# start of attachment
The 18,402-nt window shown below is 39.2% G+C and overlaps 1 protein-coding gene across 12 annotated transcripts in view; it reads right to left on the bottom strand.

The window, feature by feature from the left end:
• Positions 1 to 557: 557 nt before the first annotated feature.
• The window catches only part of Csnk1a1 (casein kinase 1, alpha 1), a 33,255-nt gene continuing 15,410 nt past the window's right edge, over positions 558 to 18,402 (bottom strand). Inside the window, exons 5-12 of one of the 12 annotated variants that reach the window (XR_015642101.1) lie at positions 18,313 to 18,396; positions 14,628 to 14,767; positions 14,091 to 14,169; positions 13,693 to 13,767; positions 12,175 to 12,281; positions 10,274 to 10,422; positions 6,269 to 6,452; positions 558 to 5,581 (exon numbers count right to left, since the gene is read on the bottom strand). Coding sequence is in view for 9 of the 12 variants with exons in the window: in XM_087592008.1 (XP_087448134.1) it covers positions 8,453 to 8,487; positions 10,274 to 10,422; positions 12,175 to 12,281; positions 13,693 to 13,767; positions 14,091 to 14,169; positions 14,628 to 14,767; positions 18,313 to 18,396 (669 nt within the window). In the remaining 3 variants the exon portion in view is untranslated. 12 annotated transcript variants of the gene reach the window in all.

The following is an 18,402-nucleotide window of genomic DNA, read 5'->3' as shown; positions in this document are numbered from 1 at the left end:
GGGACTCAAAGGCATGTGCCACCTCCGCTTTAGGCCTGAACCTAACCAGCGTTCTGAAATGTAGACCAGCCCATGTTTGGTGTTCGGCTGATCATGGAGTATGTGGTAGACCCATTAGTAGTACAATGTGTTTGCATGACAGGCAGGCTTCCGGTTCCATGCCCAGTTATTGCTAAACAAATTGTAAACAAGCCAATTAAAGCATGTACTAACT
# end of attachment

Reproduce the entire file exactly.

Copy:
The 18,402-nt window shown below is 39.2% G+C and overlaps 1 protein-coding gene across 12 annotated transcripts in view; it reads right to left on the bottom strand.

The window, feature by feature from the left end:
• Positions 1 to 557: 557 nt before the first annotated feature.
• The window catches only part of Csnk1a1 (casein kinase 1, alpha 1), a 33,255-nt gene continuing 15,410 nt past the window's right edge, over positions 558 to 18,402 (bottom strand). Inside the window, exons 5-12 of one of the 12 annotated variants that reach the window (XR_015642101.1) lie at positions 18,313 to 18,396; positions 14,628 to 14,767; positions 14,091 to 14,169; positions 13,693 to 13,767; positions 12,175 to 12,281; positions 10,274 to 10,422; positions 6,269 to 6,452; positions 558 to 5,581 (exon numbers count right to left, since the gene is read on the bottom strand). Coding sequence is in view for 9 of the 12 variants with exons in the window: in XM_087592008.1 (XP_087448134.1) it covers positions 8,453 to 8,487; positions 10,274 to 10,422; positions 12,175 to 12,281; positions 13,693 to 13,767; positions 14,091 to 14,169; positions 14,628 to 14,767; positions 18,313 to 18,396 (669 nt within the window). In the remaining 3 variants the exon portion in view is untranslated. 12 annotated transcript variants of the gene reach the window in all.

The following is an 18,402-nucleotide window of genomic DNA, read 5'->3' as shown; positions in this document are numbered from 1 at the left end:
GGGACTCAAAGGCATGTGCCACCTCCGCTTTAGGCCTGAACCTAACCAGCGTTCTGAAATGTAGACCAGCCCATGTTTGGTGTTCGGCTGATCATGGAGTATGTGGTAGACCCATTAGTAGTACAATGTGTTTGCATGACAGGCAGGCTTCCGGTTCCATGCCCAGTTATTGCTAAACAAATTGTAAACAAGCCAATTAAAGCATGTACTAACT